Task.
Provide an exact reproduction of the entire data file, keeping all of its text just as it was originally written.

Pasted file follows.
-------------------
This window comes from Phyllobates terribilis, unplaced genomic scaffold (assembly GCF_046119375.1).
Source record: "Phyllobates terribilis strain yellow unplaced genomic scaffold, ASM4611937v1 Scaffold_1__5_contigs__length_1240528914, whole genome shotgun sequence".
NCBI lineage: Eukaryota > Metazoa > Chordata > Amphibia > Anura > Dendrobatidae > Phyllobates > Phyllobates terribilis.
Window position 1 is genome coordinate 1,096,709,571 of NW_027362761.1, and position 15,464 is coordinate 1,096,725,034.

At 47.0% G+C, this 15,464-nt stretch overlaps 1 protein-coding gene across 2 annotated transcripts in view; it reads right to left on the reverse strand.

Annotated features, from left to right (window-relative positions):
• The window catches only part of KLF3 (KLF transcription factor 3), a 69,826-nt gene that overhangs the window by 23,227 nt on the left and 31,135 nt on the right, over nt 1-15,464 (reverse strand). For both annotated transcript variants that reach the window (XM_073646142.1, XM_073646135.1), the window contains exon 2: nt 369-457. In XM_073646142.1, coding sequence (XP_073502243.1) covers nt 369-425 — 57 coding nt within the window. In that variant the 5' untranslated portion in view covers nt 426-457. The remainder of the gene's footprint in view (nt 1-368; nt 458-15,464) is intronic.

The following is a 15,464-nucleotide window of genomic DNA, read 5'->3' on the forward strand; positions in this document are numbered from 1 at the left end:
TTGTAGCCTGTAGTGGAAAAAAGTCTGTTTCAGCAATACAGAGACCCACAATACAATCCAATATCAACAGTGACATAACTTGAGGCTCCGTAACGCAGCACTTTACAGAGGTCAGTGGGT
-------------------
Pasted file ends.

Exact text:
This window comes from Phyllobates terribilis, unplaced genomic scaffold (assembly GCF_046119375.1).
Source record: "Phyllobates terribilis strain yellow unplaced genomic scaffold, ASM4611937v1 Scaffold_1__5_contigs__length_1240528914, whole genome shotgun sequence".
NCBI lineage: Eukaryota > Metazoa > Chordata > Amphibia > Anura > Dendrobatidae > Phyllobates > Phyllobates terribilis.
Window position 1 is genome coordinate 1,096,709,571 of NW_027362761.1, and position 15,464 is coordinate 1,096,725,034.

At 47.0% G+C, this 15,464-nt stretch overlaps 1 protein-coding gene across 2 annotated transcripts in view; it reads right to left on the reverse strand.

Annotated features, from left to right (window-relative positions):
• The window catches only part of KLF3 (KLF transcription factor 3), a 69,826-nt gene that overhangs the window by 23,227 nt on the left and 31,135 nt on the right, over nt 1-15,464 (reverse strand). For both annotated transcript variants that reach the window (XM_073646142.1, XM_073646135.1), the window contains exon 2: nt 369-457. In XM_073646142.1, coding sequence (XP_073502243.1) covers nt 369-425 — 57 coding nt within the window. In that variant the 5' untranslated portion in view covers nt 426-457. The remainder of the gene's footprint in view (nt 1-368; nt 458-15,464) is intronic.

The following is a 15,464-nucleotide window of genomic DNA, read 5'->3' on the forward strand; positions in this document are numbered from 1 at the left end:
TTGTAGCCTGTAGTGGAAAAAAGTCTGTTTCAGCAATACAGAGACCCACAATACAATCCAATATCAACAGTGACATAACTTGAGGCTCCGTAACGCAGCACTTTACAGAGGTCAGTGGGT